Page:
But industry raises concern about added cost to building work

The government is to work up regulations and processes to make sustainable drainage systems mandatory for all new housing developments in England, following a review.

Sustainable drainage systems, often known as SuDS, will be required to reduce the impact of rainfall on new developments, by using soakaways, grassed areas, permeable surfaces and wetlands.

The requirement is expected to be introduced in 2024 and comes after a government review into surface water management, released yesterday by the Department for Environment, Food and Rural Affairs.


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The government wants to reduce the risk of flooded homes with the new initiative

It will be created through Schedule 3 to the Flood and Management Act 2010, which established a process to ensure new development includes a sustainable drainage system but was never implemented.

Currently, the planning system already requires that developers include SuDS, but only in major developments, those of more than 10 homes, with developers allowed to argue they don’t have to where there is “clear evidence that this would be inappropriate”.

Environment minister Rebecca Pow said: “Our traditional drainage systems are under increasing pressure from the effects of climate change, urbanisation and a growing population.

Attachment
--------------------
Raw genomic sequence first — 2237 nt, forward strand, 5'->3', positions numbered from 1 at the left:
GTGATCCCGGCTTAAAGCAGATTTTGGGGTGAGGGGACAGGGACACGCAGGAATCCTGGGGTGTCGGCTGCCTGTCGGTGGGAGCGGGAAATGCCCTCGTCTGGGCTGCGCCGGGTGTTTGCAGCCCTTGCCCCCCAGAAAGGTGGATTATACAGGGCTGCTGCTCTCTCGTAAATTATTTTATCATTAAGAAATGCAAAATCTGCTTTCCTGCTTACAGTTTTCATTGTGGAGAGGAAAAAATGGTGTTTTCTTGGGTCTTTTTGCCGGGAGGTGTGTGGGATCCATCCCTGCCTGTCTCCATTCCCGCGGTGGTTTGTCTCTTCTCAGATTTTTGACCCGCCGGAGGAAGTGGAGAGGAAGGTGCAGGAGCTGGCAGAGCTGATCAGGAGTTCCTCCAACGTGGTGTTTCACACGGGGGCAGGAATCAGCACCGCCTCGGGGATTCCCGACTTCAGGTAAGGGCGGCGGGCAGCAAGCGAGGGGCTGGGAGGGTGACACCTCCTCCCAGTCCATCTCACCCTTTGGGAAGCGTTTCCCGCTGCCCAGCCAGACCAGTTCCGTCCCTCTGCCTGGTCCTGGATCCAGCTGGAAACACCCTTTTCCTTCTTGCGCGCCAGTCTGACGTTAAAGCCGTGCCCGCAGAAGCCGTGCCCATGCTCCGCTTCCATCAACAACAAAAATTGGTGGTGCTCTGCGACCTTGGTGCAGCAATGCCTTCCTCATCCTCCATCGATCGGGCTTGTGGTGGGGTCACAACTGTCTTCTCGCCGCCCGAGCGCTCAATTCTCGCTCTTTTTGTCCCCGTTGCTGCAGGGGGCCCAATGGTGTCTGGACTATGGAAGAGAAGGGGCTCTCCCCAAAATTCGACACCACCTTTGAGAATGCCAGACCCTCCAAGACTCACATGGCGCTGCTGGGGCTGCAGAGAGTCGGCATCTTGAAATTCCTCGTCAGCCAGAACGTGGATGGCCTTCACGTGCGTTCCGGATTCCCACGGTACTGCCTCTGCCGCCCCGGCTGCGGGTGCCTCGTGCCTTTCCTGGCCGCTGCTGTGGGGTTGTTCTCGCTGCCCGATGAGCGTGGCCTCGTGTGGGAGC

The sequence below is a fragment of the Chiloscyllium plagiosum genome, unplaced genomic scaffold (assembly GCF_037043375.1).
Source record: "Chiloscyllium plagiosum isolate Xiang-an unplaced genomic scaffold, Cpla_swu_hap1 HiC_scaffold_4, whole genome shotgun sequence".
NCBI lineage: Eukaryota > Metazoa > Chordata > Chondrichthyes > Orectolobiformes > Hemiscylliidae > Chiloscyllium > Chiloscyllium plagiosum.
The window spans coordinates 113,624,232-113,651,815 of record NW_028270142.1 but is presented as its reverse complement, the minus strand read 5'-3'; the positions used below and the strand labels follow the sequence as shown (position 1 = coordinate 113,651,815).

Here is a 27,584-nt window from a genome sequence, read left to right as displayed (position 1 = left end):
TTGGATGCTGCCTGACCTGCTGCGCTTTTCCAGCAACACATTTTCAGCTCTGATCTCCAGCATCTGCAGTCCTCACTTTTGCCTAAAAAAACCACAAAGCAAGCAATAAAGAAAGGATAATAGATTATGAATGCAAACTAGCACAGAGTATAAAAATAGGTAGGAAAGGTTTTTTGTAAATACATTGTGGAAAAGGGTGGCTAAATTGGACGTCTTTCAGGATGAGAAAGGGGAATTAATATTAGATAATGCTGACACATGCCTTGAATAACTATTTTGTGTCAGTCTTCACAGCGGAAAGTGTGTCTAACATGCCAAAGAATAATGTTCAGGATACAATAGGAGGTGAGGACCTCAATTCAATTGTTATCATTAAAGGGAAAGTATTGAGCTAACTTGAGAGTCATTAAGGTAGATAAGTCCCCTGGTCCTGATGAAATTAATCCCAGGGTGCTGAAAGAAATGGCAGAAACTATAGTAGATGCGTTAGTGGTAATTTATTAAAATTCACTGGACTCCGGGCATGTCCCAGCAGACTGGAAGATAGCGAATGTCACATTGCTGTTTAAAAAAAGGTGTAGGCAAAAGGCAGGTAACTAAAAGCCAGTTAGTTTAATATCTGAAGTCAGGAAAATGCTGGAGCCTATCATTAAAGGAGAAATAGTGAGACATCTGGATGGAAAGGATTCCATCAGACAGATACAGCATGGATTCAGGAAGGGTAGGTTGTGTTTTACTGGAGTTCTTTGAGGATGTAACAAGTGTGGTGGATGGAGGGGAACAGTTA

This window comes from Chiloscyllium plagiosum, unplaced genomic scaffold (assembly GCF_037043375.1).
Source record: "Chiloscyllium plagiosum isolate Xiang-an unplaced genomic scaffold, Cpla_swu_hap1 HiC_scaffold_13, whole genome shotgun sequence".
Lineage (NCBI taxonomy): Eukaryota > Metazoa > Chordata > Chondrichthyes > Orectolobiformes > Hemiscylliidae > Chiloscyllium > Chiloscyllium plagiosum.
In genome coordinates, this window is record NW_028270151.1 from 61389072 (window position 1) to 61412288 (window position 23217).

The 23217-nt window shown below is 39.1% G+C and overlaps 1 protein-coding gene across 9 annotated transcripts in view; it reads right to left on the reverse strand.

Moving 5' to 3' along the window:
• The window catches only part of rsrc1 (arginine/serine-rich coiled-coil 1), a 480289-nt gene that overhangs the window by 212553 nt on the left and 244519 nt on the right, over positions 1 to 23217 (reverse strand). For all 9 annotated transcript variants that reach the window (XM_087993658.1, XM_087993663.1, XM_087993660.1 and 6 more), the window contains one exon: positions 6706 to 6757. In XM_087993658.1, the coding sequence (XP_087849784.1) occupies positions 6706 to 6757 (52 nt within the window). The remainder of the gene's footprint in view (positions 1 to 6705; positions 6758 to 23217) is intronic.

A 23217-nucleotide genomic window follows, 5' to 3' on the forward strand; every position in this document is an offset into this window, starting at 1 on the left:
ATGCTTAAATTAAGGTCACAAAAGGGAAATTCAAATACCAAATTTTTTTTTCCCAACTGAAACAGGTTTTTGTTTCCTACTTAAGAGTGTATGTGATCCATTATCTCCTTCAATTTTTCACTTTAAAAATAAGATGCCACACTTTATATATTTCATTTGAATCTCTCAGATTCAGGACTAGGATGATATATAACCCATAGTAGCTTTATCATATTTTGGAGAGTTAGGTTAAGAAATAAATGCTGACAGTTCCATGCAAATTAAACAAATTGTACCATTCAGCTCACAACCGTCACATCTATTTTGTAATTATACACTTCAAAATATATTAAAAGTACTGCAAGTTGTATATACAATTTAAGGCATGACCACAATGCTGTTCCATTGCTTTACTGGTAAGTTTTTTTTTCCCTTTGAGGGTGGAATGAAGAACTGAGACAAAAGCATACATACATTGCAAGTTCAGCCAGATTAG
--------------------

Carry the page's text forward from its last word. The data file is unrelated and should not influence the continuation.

“The benefits of sustainable drainage systems are many – from mitigating flood risk by catching and storing surplus water and reducing storm overflow discharges, to enhancing local nature in the heart of our developments and helping with harvesting valuable rainwater.”

But Rico Wojtulewicz, head of housing and planning policy at the National Federation of Builders, said he was concerned about the extra costs this would mean for housebuilders that were “hitting small builders the most”.

“I don’t think the government has thought enough about the extra costs,” Wojtulewicz added. “It’s coming at a really bad time.”

He said the key to making it work was the government coming up with a streamlined process for the adoption and acceptance of the drainage design because “if you don’t get that fixed, you’ll get delays [in development]”. Environment secretary Therese Coffey said the government will consult on how to implement the mandatory use of sustainable drainage later this year.

Wojtulewicz said the government needed to invest in the current sewerage system and questioned how this new requirement would sit with nutrient neutrality rules. These, which stop councils allowing developments that are likely to add more phosphates and nitrates to waterways, are currently holding up tens of thousands of homes.

The government said yesterday SuDS would “alleviate the pressures on our traditional drainage and sewerage systems”.

Neil Jefferson, managing director at Home Builders Federation, warned: “Government needs to ensure that the range of other requirements, such as biodiversity, align such that total land take does not impact on site viability and so housing delivery.”

But he added: “The industry is committed to implementing SuDS on sites and delivering high quality drainage systems. We welcome the recognition of the need to plan how infrastructure maintenance is funded post completion of the site.”

The review was carried out following another independent review, commissioned by the government in October 2019, looking at the arrangements for determining responsibility for surface water and drainage assets.